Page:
My problem is when an agency goes looking for something new to justify their existence. Go read up on what happened with the 20,000 or so Revenue Agents Dept of Treasury had on it’s rolls the day Prohibition ended. A logical person would assume the majority of those agents would be out looking for a new job. A government agency instead trys to figure out what else it can assert oversight on to keep those people busy. (Afterall, getting rid of 20,000 people means you don’t need so many Supervisors, Assistent Directors, Deputy Directors, Assistent Deputy Directors …) For Treasury it was deciding they needed to regulate the length of shotgun barrels.

        PS – I recommend staying away from the Norwegian parrot. Not as likely to outlive you as one might think.

      • timg56,
        Darn, the Norwegian Blue parrot was at the top of my list. If you know anything about parrots they are extremely noisy but the Norwegian Blue is famous for it’s extended sleeping habits. :)

        As to the USDA (and all non-defense branches of our government), well I wish someone would point out to me where this congress has actually increased funding to any regulating agency in the last 4 years.
        Actually I think I remember they might have directed the Dept. of Transportation to increase safety standards for rail oil tankers but they funded it by transferring money from another part of the budget.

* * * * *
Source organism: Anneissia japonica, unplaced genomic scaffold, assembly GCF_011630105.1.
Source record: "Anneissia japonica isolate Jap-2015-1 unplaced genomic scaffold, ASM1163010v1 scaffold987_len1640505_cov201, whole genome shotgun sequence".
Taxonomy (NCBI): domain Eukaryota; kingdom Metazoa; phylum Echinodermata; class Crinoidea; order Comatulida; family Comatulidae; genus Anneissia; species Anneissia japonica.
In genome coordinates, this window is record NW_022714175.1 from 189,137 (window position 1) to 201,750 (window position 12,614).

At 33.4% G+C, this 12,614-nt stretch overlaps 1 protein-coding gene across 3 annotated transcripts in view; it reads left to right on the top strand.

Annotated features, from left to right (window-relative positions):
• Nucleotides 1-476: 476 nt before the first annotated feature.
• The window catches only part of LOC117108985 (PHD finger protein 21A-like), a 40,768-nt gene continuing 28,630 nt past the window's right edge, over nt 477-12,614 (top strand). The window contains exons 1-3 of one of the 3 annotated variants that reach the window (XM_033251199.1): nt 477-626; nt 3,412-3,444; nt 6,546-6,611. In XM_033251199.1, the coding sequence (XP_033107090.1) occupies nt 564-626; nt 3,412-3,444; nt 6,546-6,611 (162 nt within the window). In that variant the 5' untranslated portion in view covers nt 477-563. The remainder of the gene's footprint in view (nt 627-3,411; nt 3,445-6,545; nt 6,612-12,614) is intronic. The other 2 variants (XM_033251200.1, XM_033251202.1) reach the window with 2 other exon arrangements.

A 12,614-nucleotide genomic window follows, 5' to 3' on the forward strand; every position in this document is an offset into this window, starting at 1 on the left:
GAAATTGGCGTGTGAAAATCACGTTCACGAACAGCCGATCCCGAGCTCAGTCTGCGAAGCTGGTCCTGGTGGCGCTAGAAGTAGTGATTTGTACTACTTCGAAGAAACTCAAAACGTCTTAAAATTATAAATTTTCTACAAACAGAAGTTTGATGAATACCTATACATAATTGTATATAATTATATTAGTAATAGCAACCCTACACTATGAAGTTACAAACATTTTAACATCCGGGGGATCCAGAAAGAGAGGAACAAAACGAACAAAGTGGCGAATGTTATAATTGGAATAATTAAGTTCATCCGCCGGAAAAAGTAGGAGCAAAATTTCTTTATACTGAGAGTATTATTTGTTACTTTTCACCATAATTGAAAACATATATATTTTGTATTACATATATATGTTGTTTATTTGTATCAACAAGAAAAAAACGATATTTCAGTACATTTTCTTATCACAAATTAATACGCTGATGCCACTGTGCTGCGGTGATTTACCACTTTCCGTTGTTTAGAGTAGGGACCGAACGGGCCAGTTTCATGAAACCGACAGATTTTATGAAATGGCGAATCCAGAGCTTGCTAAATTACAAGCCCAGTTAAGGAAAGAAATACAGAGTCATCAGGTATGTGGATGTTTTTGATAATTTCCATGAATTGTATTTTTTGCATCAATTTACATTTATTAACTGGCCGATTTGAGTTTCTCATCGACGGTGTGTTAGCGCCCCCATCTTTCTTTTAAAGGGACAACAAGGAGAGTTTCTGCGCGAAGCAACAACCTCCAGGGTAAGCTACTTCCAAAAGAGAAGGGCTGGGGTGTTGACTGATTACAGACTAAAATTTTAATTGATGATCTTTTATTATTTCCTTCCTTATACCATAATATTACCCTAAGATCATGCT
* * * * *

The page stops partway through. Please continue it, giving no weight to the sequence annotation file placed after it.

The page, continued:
• Tell you what jack, why don’t you build yourself a nice little bubble and live in whatever risk free paradise you think can be acheived. If you think it is possible to inspect every sliver of meat before it goes on the shelf, then you can pay for it, or, just become a vegan and grow your own food.

      • Barnes,
        Actually I think you and I can agree on at least one thing. Life is not fair but it is too short.

        When I read stuff like this it always makes me wonder about the stuff that we don’t hear about.
        “China’s latest stomach-churning food scandal”

        Can you imagine just paying the electric bill for thirty years just waiting for a chance slip this in to their food supply? There are a lot of really evil people out there and sometimes our government is the only thing standing between us and their greed or ignorance.

      • jacksmith4tx:

        “That huge toxic algae bloom in lake Erie last year was traced to agriculture effluents.”

        Not the only cause by a long shot. The City of Detroit can’t afford to maintain/upgrade their sewage treatment plants and are dumping raw sewage into the Detroit River.

        “In 2011, the worst year for algae on Lake Erie, there were 45 billion gallons of sewage overflows from the Detroit Wastewater Treatment Plant.”

      • …a lot of really evil people out there and sometimes our government is the only thing standing between us and their greed or ignorance.